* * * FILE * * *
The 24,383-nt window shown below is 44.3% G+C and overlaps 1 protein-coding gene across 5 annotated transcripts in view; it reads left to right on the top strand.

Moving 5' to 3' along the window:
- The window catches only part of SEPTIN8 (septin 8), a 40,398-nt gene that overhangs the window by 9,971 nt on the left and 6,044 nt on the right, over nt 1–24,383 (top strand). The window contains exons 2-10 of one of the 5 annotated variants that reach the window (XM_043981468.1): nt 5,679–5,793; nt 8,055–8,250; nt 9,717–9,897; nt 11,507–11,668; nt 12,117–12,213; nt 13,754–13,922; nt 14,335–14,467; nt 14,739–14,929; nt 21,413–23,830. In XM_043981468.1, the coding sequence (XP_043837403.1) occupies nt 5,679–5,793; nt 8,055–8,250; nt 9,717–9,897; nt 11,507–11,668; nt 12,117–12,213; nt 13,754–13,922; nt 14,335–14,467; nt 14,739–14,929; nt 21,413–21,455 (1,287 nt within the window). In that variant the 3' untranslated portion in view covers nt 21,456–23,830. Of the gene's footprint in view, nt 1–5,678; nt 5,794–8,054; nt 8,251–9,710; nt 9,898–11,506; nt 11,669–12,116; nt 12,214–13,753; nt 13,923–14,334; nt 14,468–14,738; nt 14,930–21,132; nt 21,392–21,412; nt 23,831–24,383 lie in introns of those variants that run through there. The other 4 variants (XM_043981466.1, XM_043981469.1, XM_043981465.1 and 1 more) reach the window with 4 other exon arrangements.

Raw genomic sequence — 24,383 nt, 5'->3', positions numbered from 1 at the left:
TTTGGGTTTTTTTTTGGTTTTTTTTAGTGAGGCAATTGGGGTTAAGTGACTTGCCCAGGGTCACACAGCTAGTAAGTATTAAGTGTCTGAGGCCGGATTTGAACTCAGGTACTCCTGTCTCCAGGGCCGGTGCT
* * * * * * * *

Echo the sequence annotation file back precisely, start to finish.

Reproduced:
The 24,383-nt window shown below is 44.3% G+C and overlaps 1 protein-coding gene across 5 annotated transcripts in view; it reads left to right on the top strand.

Moving 5' to 3' along the window:
- The window catches only part of SEPTIN8 (septin 8), a 40,398-nt gene that overhangs the window by 9,971 nt on the left and 6,044 nt on the right, over nt 1–24,383 (top strand). The window contains exons 2-10 of one of the 5 annotated variants that reach the window (XM_043981468.1): nt 5,679–5,793; nt 8,055–8,250; nt 9,717–9,897; nt 11,507–11,668; nt 12,117–12,213; nt 13,754–13,922; nt 14,335–14,467; nt 14,739–14,929; nt 21,413–23,830. In XM_043981468.1, the coding sequence (XP_043837403.1) occupies nt 5,679–5,793; nt 8,055–8,250; nt 9,717–9,897; nt 11,507–11,668; nt 12,117–12,213; nt 13,754–13,922; nt 14,335–14,467; nt 14,739–14,929; nt 21,413–21,455 (1,287 nt within the window). In that variant the 3' untranslated portion in view covers nt 21,456–23,830. Of the gene's footprint in view, nt 1–5,678; nt 5,794–8,054; nt 8,251–9,710; nt 9,898–11,506; nt 11,669–12,116; nt 12,214–13,753; nt 13,923–14,334; nt 14,468–14,738; nt 14,930–21,132; nt 21,392–21,412; nt 23,831–24,383 lie in introns of those variants that run through there. The other 4 variants (XM_043981466.1, XM_043981469.1, XM_043981465.1 and 1 more) reach the window with 4 other exon arrangements.

Raw genomic sequence — 24,383 nt, 5'->3', positions numbered from 1 at the left:
TTTGGGTTTTTTTTTGGTTTTTTTTAGTGAGGCAATTGGGGTTAAGTGACTTGCCCAGGGTCACACAGCTAGTAAGTATTAAGTGTCTGAGGCCGGATTTGAACTCAGGTACTCCTGTCTCCAGGGCCGGTGCT